One of Grays Harbor’s most unique features are the many winding rivers that crisscross the county before eventually being dumped into the roaring Pacific Ocean. For centuries, bridges have been constructed all over the world using a variety of techniques, many of which can be found here in both footbridge and drivable form and each have a unique history of their own. If you’re interested in history, or simply awed by impressive construction, take a day trip to Grays Harbor and explore the area’s many scenic bridges.
Wishkah River Bridge
Nearing its 100th birthday, the Wishkah River Bridge is one of the oldest still in regular operation in Grays Harbor County. The bridge’s opening year of 1925 coincides with the first fully electric house in Aberdeen and is a classic example of the Strauss heel-trunnion bascule bridge. The single-leaf drawbridge design was invented and patented by the Chicago-based Joseph Baermann Strauss who was one of the prominent bridge engineers of the early twentieth century. Being nearly a century old, the bridge needed repairs and was successfully rehabilitated in 2003.
Chehalis River Bridge
Perhaps the most well-known bridge in Grays Harbor is the massive Chehalis River Bridge. First glimpses of this draw bridge can be spotted by drivers entering town from Central Park, especially when the bridge is open and vessels are gliding beneath in the waters below. The first concrete was poured for the Chehalis River Bridge on August 19, 1953 before it’s completion in 1955. This bridge is a Warren deck truss bascule bridge and is eligible to be placed on the National Register of Historic Places.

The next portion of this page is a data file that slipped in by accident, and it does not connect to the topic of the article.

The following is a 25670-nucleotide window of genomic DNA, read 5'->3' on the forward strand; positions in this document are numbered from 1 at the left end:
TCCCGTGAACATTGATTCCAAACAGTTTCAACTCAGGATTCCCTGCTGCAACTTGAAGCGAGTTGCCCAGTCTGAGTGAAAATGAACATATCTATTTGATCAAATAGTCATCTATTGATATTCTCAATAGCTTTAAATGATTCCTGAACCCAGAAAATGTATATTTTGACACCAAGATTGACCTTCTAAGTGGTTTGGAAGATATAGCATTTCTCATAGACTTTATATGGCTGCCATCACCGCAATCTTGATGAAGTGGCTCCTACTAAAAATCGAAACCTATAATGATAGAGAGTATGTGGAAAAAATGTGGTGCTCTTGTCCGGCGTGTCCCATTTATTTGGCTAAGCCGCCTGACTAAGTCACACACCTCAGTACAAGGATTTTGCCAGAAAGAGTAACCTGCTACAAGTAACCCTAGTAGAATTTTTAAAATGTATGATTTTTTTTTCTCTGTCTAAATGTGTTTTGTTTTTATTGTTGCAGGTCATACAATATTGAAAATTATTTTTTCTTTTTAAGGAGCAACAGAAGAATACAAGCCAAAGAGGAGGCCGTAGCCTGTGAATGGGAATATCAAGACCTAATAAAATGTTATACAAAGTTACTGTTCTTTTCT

Young Street Bridge & Kurt Cobain Memorial
Positioned in North Aberdeen, the Young Street Bridge stretches over a portion of the Wishkah River. While the 1950s bridge itself isn’t notably historic, the area had its claim to fame after numerous accounts of Kurt Cobain, former Nirvana front man, once used the area as a temporary home in his youth while growing up in Aberdeen. This area is hinted in the song, “Something in the Way” and now serves as a memorial park for visitors to pay tribute to the grunge music legend.
Lake Swano Bridge
Located on the campus of Grays Harbor College (GHC), Lake Swano trail in the Alder Creek watershed is a fantastic hike suitable for all ages. The lake itself was created in the 1940s after Mr. Swano Katalinich, owner and operator of a gravel pit along the creek, built a dam. In 1962, GHC purchased the lake and began work on the trail development. After the John M. Smith Aquaculture Center was constructed in 1987, the first trail was developed and installed for interpreting fish habitat. Soon after, a loop trail was completed around the lake along with a footbridge to take visitors safely around the area.
Heron Street Bridge
Built 1949 and dedicated on June 24, 1950, the Heron Street Bridge is a major east-west transportation route through the Aberdeen. The Washington State Department of Transportation (WSDOT) tallies around 14,000 daily trips across the bridge positioned just above the Wishkah River, made famous by Nirvana’s “From the Muddy Banks of the Wishkah.” This bridge is a moveable span bridge and was built by Roy T. Earley Construction Company based in Tacoma. Currently, the WSDOT is planning to make needed repairs or reconstruct the aging bridge in the coming years.
Hoquiam Riverside Bridge